Shock and Shooting the Moon don’t have MCs or storytellers, but there are very clear rules about taking turns in framing scenes, driving the scenes toward a conflict, and resolving that conflict.

At the other end of the scale, there’s Ribbon Drive, a meandering road trip set to a soundtrack. (And yes, players get to make the soundtrack!) Scenes tend to be longer, quieter, and more conversational. Scenes don’t have to contain conflict or obstacles at all, and when they do, it’s more likely to involve interpersonal tension than violence. One of my favorite things about Ribbon Drive is that the whole group collaborates on creating the setting and the characters based on the first two songs of the soundtrack, which gives you an excuse to sit your friends down and make them listen to songs you like. Or maybe that’s just me.

Most games I’ve mentioned so far are roleplaying games in the usual sense, where each player takes one character (or sometimes more) and speaks their words, narrates their actions, and advocates for their interests. While other players and MCs may introduce new events, facts about the environment, and so on, players get the final say on their individual characters.

Some games, however, are on a completely different scale. Microscope, described as a fractal game of epic histories, has the players explore vast swaths of invented history, only occasionally zooming in to play out scenes with individual characters. Even then, the characters don’t “belong” to any one player, and if they show up again in the story they might be played by someone entirely different. The typical scale of a game of Microscope might be the rise and fall of a galactic empire. This is a great introductory game for someone who feels nervous about roleplaying as specific characters.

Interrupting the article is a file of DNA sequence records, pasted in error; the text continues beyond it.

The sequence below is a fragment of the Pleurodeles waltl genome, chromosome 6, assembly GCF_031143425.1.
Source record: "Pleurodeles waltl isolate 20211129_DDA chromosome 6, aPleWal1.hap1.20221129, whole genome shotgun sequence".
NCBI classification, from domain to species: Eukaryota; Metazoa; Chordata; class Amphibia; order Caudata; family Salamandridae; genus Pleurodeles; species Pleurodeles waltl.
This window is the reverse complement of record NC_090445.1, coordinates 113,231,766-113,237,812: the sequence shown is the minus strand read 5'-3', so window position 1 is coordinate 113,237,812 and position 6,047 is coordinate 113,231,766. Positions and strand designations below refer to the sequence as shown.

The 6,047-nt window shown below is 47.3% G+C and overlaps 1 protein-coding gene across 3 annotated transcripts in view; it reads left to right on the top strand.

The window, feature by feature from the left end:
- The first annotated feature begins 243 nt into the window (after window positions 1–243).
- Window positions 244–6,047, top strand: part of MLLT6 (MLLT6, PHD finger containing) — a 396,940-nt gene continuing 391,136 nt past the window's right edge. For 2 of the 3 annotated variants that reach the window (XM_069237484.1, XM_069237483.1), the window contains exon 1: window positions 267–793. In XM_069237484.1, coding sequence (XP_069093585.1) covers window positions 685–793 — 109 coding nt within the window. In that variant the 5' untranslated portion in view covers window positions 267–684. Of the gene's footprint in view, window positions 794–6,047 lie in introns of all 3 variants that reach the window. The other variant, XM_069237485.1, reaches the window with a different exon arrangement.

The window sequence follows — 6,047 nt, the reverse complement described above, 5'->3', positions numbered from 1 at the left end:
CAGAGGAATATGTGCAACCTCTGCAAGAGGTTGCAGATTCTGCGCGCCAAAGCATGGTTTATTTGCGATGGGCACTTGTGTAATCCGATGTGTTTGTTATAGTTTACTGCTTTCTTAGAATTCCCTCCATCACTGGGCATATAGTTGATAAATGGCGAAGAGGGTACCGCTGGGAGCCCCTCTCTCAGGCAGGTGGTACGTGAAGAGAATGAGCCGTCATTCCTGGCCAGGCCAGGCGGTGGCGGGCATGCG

Map-drawing game The Quiet Year is smaller in scope, covering one year in the life of a small post-apocalyptic community teetering on the edge of destruction, but rather than playing characters, players represent subgroups and factions engaged in a tug-of-war about how the community should prepare itself for the trouble to come. They don’t collaborate or make suggestions, they just show their contempt in the form of a token whenever another player takes an action they don’t like.

The Quiet Year: amateur cartographers welcome.

Photo source: Buried Without Ceremony

Getting Involved (in the Pacific Northwest)

 I hope this has given you some idea of the variety of different experiences you can have playing story games, and piqued your interest. If you want to try out the hobby among welcoming, experienced players, a group from Story Games Seattle camps out in the gaming area of most big local cons, including GeekGirlCon. They’ll help you figure out which game you might like, and then play a demo with you on the spot. There are also the annual gaming conventions Gamestorm (in Portland) and GoPlay Northwest (in Seattle), which both feature story games as well as more familiar roleplaying games.

If you can’t wait that long, get yourself to a meetup at Phoenix Comics and Games on Thursdays, or Wayward Coffeehouse every other Saturday. Phoenix’s next session is July 10 at 6:30 p.m., and Wayward’s next session is July 12 at 2 p.m.

Meetup groups:

Winter Downs
“Rock On!”

Superheroes Began with a Woman: Remembering Baroness Emma Orczy

Guest post by Alan Sizzler Kistler

Superheroes began in the imagination of a woman.